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The Lady Jane Grey: Queen for Nine Days by Deanna Candler

The first time I read the story of Jane Grey, her short reign, and her subsequent execution, I was both horrified and fascinated. Here was a young girl of only sixteen, who was cruelly misused by the adults around her, yet managed to find the strength to die with dignity and to maintain her faith until the very end of her tragically short life.

Jane was born the same week as Prince Edward, and was named for his mother, Queen Jane Seymour. A Tudor through her mother Frances Brandon, who was the daughter of Henry VIII’s sister Mary Tudor and Charles Brandon, the first Duke of Suffolk, Jane was born to greatness.

Jane’s parents, perhaps disappointed by her gender, were very harsh with their daughter and therefore she grew up to be a very restrained, serious young girl who found her solace in learning and religion. Taught at a very early age to embrace the Protestant religion, Jane was somewhat of a fanatic, and detested anything to do with Catholicism. She was also very intelligent, learning many languages and participating in communications with some of the most prominent and learned theologians and scholars in Europe.

Jane was much more suited for learning that for court, so she was understandably dismayed when her parents decided to betroth her to Guilford Dudley, the son of the Duke of Northumberland, who was the Lord Protector of England. Her parents eventually had to beat her into submission, knowing that there was much for them to gain by such an alliance. It was around this time that King Edward’s health began to decline and Northumberland took advantage of his religious fervor to convince Edward that his sister Mary would destroy the Protestant religions and force England to once again be bound to Rome. Edward was distraught at this idea and therefore very receptive to the idea of his cousin Jane succeeding him, and maintaining the faith.

When the King died, Northumberland had his daughter in law Jane declared Queen, must to her consternation. When told of her new title, she fainted and then burst into tears, telling those gathered that the crown was not rightfully hers, but belonged to Mary. Her parents, Northumberland, and her husband all attempted to convince her to accept the crown, and when she finally did, it was with grave reservations.

It was extremely brave of her to attempt to refuse he crown, her ambitious family and father in law were no doubt furious with her, as they fully intended to reign through her. In the end it was only after she prayed for God’s guidance that she seated herself on the throne, telling her new court that if her reign was indeed right in the sight of God, she would do her best. She later showed further courage by refusing to make her spoiled husband King Consort, telling him that she would make him a Duke instead. At this time a woman was expected at all times to be humble and submissive to their families and husbands, but Jane broke with this convention very publicly on several occasions. She might have been just a young girl, but she had very strong convictions and beliefs.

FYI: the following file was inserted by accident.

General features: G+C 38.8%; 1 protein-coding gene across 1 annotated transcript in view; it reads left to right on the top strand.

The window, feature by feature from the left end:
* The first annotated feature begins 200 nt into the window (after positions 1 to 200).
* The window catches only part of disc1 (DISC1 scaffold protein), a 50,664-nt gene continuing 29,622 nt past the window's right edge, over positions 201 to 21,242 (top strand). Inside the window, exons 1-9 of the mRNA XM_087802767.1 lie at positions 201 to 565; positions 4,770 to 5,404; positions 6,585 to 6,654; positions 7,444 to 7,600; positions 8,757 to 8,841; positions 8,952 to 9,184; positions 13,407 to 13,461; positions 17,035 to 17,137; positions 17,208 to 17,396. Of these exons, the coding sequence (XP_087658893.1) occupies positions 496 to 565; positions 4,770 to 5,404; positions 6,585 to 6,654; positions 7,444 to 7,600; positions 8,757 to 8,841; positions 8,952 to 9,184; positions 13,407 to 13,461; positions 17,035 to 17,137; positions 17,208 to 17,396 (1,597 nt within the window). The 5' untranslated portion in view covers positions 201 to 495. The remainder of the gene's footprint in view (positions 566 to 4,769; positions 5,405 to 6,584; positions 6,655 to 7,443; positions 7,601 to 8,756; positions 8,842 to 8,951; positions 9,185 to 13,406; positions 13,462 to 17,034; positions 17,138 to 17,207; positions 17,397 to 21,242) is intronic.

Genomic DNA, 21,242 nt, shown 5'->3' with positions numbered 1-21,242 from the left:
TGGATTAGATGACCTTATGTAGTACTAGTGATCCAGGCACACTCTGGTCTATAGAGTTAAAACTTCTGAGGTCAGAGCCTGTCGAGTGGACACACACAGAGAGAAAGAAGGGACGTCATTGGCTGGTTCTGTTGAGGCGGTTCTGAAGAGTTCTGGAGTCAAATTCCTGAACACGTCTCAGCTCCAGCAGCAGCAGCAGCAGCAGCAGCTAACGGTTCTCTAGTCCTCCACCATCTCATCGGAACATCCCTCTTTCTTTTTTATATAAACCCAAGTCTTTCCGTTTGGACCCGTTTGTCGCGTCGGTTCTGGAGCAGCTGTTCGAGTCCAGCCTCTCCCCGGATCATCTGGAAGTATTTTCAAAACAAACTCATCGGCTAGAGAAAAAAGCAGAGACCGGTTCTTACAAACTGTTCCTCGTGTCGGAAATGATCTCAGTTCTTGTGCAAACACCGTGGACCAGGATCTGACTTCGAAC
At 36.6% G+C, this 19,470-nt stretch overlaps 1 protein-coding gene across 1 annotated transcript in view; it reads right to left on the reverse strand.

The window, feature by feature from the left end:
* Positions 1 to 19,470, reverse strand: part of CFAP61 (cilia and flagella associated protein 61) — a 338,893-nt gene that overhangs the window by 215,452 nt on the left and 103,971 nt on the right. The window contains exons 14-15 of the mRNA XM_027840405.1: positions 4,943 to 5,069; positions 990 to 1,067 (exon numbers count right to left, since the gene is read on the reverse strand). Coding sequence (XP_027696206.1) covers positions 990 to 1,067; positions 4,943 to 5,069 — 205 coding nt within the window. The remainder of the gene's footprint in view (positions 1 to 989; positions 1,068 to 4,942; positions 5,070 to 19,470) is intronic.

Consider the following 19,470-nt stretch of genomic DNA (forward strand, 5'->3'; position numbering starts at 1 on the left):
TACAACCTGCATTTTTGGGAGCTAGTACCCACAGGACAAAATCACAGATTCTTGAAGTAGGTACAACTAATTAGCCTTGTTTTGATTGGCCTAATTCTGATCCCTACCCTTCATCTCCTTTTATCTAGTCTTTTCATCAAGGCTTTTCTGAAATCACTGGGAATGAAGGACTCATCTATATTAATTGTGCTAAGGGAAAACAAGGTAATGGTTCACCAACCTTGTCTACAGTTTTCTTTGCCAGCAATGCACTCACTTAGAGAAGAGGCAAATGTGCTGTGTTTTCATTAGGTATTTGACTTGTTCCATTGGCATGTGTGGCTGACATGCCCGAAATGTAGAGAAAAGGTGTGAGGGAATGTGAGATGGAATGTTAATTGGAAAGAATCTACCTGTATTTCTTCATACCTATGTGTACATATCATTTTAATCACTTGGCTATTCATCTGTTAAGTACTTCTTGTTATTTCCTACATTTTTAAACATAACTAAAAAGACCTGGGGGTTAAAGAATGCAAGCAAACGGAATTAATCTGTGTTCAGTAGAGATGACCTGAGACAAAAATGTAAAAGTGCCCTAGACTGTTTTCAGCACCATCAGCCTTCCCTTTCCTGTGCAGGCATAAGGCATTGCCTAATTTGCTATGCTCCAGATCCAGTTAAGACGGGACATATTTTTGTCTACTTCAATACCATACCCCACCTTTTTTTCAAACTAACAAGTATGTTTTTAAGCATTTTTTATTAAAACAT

After Mary I had taken back the crown a few days later, Jane told her father that she was much more willing to relinquish the crown than she had been to accept it. All she wanted to do was go home and return to her studies; instead her mother and father abandoned her in the Tower of London and fled to protect themselves. Mary had at first wanted to be merciful to Jane and her husband, but when a rebellion lead by Jane’s father, the Duke of Suffolk, failed, the Emperor refused to allow his son Phillip to go to England and marry the Queen until Jane and her husband were dead.
Though she had been promised a royal pardon, Jane took the news of her impending execution with a calm demeanor, stating that she was “ready and glad” to end her woeful days. She was worried that she would be tempted in her last days, and this became true when Queen Mary offered her a pardon if she would convert to the Catholic faith. Surely this hope of freedom and a chance to escape death must have sorely tempted Jane, who after all was only 16, but she maintained her belief in the Protestant faith. She even participated in a debate with Catholic scholars in the days before her death, and though they had tried valiantly to change Jane’s mind, her faith would not be moved. At her execution Jane begged that those assembled would bear witness that she died a good Christian woman, and so she did.
Jane Grey died a dignified death, she died an innocent death. Much like her cousin Elizabeth’s mother, Anne Boleyn, Jane was a victim of court factions and an ambitious family who abandoned their own flesh and blood to save themselves. The fact that someone that young could have the courage and conviction to stand in the face of death and not waver is something to marvel at. Her resolve, her faith, and her grace under fire are all reasons that I admire her, and am drawn to her story.

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